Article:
Turkmen President Gurbanguly Berdimuhamedov was sworn in for a second five-year term on Friday in a ceremony that lauded the former dentist for his purported greatness after he clinched a landslide election victory.
Berdimuhamedov won 97 percent of the vote this week in an election so devoid of competition that the Organisation for Security and Cooperation in Europe declined to send observers.
The re-elected leader, 54, swore he would faithfully serve the Turkmen people before reclining in a gilded throne as performers sang: “May your good deeds continue, Arkadag.”
“I pledge faithfully and honestly to serve the people of Turkmenistan ... and to protect the independence and neutrality of Turkmenistan,” he said to rapturous applause.
Berdimuhamedov — also known as Arkadag (patron), by his subjects — listened to a series of eulogies in his honor, as a 3,000-strong audience, that included representatives of international energy companies vying for a share of the world’s joint fourth-largest natural gas reserves, looked on.
They included representatives of Chevron Corp and ExxonMobil Corp. Turkmenistan holds 4 percent of global gas reserves. It also controls significant oilfields in the Caspian Sea.
No foreign heads of state attended the ceremony, which took place amid tight security in the showpiece capital of Ashgabat. The audience was largely made up of Turkmen elders and political leaders who joined foreign diplomats and youth organizations inside the Palace of Congress.
Berdimuhamedov’s word is final in this former Soviet republic of 5.5 million people which borders Iran and Afghanistan and is ranked by rights groups among the world’s most repressive countries.
Anxious to win foreign investment and markets for the country’s gas, Berdimuhamedov has steadily tried to bring Turkmenistan out of the isolation that accompanied the eccentric rule of his predecessor and former Turkmen president Saparmurat Niyazov, who banned opera, circus, ballet and gold teeth.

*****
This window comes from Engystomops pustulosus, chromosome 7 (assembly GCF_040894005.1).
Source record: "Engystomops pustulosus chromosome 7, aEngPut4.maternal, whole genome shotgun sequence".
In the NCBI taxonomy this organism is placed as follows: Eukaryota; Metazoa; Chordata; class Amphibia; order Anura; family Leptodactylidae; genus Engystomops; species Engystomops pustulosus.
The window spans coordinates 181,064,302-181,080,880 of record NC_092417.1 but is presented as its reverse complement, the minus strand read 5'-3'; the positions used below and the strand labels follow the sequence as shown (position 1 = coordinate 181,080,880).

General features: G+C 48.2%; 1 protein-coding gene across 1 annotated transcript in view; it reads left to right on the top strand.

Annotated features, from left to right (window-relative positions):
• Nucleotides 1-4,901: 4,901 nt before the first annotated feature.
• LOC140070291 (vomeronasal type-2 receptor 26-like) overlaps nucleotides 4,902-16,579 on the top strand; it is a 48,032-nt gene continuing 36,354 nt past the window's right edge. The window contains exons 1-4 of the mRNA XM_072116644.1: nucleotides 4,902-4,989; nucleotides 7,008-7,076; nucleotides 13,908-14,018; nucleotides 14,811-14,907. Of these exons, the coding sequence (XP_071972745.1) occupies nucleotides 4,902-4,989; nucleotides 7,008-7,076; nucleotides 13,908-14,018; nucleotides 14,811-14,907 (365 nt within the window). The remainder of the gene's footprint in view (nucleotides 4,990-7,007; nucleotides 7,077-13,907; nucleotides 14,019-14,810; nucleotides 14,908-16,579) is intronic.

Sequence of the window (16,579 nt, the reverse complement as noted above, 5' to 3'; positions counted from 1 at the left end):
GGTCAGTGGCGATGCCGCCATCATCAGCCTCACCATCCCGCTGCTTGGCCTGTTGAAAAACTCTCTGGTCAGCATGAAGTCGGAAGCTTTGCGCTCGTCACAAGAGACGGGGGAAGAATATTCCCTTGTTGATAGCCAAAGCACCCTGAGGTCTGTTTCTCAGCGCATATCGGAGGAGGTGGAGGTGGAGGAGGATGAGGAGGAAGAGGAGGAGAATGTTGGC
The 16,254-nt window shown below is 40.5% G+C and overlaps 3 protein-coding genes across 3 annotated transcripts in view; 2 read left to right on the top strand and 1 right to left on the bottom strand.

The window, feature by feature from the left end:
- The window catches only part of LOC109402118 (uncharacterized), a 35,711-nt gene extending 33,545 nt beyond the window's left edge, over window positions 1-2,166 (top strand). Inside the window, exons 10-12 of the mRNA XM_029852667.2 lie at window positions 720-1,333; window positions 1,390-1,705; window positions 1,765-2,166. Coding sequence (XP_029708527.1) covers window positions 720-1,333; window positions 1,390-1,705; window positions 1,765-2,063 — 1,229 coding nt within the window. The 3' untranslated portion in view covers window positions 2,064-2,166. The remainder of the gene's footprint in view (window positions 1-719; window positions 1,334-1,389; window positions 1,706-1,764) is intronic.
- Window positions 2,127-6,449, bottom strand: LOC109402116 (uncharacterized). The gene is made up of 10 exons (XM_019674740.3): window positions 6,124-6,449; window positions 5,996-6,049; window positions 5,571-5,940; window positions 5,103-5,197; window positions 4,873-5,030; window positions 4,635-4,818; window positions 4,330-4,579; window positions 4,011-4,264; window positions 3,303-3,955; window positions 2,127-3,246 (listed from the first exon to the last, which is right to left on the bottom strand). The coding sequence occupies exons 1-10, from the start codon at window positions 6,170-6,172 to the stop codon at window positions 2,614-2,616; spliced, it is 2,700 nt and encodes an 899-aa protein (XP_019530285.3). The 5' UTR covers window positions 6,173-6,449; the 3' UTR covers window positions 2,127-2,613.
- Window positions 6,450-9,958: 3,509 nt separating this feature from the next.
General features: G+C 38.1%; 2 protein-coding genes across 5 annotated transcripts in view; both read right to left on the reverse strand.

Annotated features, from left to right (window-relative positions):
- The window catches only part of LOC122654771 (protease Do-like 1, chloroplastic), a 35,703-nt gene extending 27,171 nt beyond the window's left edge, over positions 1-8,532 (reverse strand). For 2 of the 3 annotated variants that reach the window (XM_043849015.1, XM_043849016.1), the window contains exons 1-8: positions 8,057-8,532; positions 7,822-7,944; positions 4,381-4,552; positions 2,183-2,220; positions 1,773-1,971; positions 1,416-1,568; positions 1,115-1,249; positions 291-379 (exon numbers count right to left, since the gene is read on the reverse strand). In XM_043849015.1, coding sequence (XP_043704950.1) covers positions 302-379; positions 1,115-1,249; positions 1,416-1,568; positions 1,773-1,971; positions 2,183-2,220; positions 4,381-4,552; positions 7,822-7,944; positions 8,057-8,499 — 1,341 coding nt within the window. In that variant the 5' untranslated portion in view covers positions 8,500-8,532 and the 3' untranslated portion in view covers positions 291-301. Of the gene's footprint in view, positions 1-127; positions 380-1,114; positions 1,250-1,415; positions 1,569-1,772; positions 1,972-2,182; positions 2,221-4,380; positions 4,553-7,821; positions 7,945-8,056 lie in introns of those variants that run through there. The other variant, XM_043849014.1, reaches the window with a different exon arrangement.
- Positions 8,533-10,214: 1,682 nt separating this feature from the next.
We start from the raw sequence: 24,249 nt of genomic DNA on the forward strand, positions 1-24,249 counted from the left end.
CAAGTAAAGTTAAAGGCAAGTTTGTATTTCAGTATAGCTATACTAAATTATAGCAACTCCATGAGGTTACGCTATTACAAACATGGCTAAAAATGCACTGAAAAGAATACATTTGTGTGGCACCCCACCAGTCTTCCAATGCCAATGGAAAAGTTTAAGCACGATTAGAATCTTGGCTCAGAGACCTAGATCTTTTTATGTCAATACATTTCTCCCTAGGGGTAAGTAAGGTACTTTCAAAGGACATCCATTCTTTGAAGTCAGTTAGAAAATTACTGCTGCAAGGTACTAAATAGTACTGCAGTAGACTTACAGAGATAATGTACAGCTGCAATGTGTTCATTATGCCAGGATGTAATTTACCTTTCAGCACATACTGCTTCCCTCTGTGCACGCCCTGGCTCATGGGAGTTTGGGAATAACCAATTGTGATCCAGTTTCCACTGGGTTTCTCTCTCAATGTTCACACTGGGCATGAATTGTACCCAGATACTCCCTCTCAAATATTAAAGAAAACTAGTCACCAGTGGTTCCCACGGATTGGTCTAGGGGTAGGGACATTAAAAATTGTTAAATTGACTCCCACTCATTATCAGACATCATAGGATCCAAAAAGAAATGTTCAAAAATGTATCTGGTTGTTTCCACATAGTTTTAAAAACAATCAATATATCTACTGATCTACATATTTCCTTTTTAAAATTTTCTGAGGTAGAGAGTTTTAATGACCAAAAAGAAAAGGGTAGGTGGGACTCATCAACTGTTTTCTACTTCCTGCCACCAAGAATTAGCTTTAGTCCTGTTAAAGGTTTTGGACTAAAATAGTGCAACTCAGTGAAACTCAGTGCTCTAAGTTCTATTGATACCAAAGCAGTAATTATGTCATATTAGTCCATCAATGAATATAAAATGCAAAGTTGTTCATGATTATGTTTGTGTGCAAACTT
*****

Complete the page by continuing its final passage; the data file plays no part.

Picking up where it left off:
Berdimuhamedov came to power in a February 2007 election, weeks after Niyazov’s sudden death, and swiftly set about dismantling the cult of personality that had surrounded -Turkmenistan’s first post-Soviet leader.
Although his absolutist tendencies pale next to those of his predecessor, there are signs that Berdimuhamedov is cultivating his own colorful image.
As performers sang eulogies to the president, video images showed him galloping on the back of a thoroughbred Akhal Teke horse — a national symbol of Turkmenistan — and playing folk melodies on a synthesizer.
Berdimuhamedov will appoint a new government within a month. In his first public comments since winning re-election, he pledged to build a market economy and a multi-party political system, as well as to fight drug trafficking and to relax controls on the media.
“We will create the conditions for a multi-party system in Turkmenistan,” he said in comments broadcast on state television two days before his inauguration.
A law permitting the registration of opposition parties came into force last month, only five days before registration of presidential candidates closed. Any locally-based party would be unlikely to threaten the dominance of the ruling Democratic Party.
Turkmenistan’s exiled opposition did not take part in the election, saying that Berdimuhamedov had not made good on a promise to invite his opponents back home to contest the vote.